Buoyed by fast-growing technologies in the wireless, broadband equipment, and consumer electronics arenas, the semiconductor industry will continue strong growth this decade after the lean years of 2001 and 2002, analysts predicted today.
According to In-Stat, some of the fastest-growing silicon categories include wireless cellular modems (2.5m units shipped in 2004 to 14.6m units in 2009), wireless LAN chipsets (84m units shipped in 2004 to 390m units in 2009), and digital TV sets (16.5m units shipped in 2004 to 93.8m units in 2009).
"Cellular technology, in particular, will continue to be a major growth engine through the remainder of the decade," said Chris Kissel, In-Stat analyst.
"The potential market for arguably the most successful consumer product of all time, the cellular handset, will grow from 1.6bn cellular phone subscribers worldwide to 2.6bn subscribers by 2009. That will represent one-third of the world's population."
A recent In-Stat report noted that sales of video game consoles bottomed out in 2005 at 16.5m units, but the launch of new products in the segment will double the size of the market by 2008.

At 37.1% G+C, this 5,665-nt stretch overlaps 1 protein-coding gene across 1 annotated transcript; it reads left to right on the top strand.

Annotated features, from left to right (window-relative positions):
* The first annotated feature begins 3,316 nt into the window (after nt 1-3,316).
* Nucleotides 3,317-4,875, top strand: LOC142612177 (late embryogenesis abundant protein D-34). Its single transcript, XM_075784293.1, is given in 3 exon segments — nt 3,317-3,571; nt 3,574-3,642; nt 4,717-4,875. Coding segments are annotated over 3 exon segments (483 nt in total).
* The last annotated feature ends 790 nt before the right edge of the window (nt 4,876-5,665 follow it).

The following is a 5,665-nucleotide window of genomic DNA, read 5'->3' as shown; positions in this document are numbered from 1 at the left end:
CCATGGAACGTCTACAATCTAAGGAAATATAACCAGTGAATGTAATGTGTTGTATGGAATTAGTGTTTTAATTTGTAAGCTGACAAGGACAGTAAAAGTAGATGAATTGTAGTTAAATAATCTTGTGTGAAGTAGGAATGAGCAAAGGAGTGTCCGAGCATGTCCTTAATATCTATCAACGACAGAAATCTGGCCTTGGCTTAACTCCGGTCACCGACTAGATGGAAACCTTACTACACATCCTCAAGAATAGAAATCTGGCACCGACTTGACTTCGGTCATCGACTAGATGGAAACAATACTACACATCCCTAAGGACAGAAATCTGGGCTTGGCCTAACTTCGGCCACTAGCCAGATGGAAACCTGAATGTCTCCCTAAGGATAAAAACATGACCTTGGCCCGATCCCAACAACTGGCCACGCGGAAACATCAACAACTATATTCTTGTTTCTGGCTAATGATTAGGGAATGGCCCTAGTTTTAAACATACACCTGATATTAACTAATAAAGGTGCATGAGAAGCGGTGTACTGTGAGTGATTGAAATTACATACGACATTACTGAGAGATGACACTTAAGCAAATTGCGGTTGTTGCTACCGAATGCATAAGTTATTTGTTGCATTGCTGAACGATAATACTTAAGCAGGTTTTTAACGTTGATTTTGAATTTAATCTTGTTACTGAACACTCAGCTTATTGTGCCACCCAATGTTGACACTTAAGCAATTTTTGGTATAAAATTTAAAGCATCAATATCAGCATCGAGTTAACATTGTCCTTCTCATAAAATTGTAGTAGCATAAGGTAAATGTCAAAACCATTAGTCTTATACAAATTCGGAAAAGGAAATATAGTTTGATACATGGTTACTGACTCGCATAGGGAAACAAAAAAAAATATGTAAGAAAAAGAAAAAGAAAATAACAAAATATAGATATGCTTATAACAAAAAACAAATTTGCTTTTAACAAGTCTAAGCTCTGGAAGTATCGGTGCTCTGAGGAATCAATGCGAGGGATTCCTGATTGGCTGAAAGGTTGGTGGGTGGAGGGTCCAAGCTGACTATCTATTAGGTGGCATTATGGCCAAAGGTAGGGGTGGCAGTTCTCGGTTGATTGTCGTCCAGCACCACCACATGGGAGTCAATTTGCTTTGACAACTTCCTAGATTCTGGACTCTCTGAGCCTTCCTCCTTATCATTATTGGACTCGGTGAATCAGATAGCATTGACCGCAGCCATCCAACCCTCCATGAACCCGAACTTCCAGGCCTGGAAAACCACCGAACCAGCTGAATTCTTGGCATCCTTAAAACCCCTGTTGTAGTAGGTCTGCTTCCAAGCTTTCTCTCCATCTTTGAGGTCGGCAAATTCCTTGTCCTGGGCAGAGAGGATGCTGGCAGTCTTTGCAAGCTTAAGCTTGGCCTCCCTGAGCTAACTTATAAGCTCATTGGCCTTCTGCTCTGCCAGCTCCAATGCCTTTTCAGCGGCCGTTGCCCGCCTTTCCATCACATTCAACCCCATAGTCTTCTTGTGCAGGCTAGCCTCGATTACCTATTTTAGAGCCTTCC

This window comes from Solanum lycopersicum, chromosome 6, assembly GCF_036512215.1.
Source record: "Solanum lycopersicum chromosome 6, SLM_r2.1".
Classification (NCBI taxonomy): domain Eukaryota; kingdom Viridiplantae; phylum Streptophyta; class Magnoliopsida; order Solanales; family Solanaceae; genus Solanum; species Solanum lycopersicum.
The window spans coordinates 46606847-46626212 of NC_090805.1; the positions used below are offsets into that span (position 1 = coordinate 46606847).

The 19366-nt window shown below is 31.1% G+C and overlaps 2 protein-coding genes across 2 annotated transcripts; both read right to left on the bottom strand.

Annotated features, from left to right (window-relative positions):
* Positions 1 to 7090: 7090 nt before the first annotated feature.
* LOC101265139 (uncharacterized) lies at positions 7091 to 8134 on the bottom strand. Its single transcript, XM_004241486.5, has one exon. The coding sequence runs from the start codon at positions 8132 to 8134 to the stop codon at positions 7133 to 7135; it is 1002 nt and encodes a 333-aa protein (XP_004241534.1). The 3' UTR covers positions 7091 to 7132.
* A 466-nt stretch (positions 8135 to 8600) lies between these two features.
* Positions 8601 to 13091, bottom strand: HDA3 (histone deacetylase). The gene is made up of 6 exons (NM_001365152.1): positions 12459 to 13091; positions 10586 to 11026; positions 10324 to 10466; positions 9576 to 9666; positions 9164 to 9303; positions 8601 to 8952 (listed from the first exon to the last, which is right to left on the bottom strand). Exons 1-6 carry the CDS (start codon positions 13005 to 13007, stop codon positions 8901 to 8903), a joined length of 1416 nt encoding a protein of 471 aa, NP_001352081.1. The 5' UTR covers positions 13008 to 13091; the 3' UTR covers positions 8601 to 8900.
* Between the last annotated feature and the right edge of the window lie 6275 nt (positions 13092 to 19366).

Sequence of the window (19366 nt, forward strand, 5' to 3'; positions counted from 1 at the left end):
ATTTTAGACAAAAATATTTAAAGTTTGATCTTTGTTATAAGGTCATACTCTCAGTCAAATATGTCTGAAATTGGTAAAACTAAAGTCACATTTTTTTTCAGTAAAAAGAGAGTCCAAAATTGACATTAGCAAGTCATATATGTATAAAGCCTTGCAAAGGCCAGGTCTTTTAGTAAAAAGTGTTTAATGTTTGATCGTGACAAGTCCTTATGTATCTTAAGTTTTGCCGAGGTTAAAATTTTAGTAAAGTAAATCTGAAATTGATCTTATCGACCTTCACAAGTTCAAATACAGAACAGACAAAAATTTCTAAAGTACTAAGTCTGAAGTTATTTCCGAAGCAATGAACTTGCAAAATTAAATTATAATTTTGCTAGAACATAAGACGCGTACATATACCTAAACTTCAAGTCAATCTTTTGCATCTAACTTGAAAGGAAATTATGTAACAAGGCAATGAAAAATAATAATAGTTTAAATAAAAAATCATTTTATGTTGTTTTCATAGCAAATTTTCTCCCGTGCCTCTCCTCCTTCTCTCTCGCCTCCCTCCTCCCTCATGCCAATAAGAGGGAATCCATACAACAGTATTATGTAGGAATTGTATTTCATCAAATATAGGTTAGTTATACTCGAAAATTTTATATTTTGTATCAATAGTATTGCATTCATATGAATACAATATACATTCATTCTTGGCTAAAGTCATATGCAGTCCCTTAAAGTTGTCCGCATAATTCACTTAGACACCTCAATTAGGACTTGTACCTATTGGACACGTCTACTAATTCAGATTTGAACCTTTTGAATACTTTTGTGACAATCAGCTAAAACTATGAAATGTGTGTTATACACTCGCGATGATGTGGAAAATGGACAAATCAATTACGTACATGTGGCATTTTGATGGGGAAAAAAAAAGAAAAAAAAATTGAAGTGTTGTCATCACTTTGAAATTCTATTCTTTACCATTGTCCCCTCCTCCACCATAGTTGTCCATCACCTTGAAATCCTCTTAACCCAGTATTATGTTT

The study also noted that some 100m PC CPUs were sold in 2002. In-Stat estimates 187.3m units will be sold in 2005.
However, the analyst points out that not all applications paint rosy pictures. It said that PDAs are a “dying product line” as they are being absorbed in smartphones. By 2009, shipment levels will be almost one-third of 2005 levels, it predicts.
BT wants to make the public switched telephone network history within eight years
Personal data being purloined by third parties via Facebook Login API
MacOS and iOS are better off apart, says CEO Tim Cook
Or they'll no longer be entitled to updates and bug patches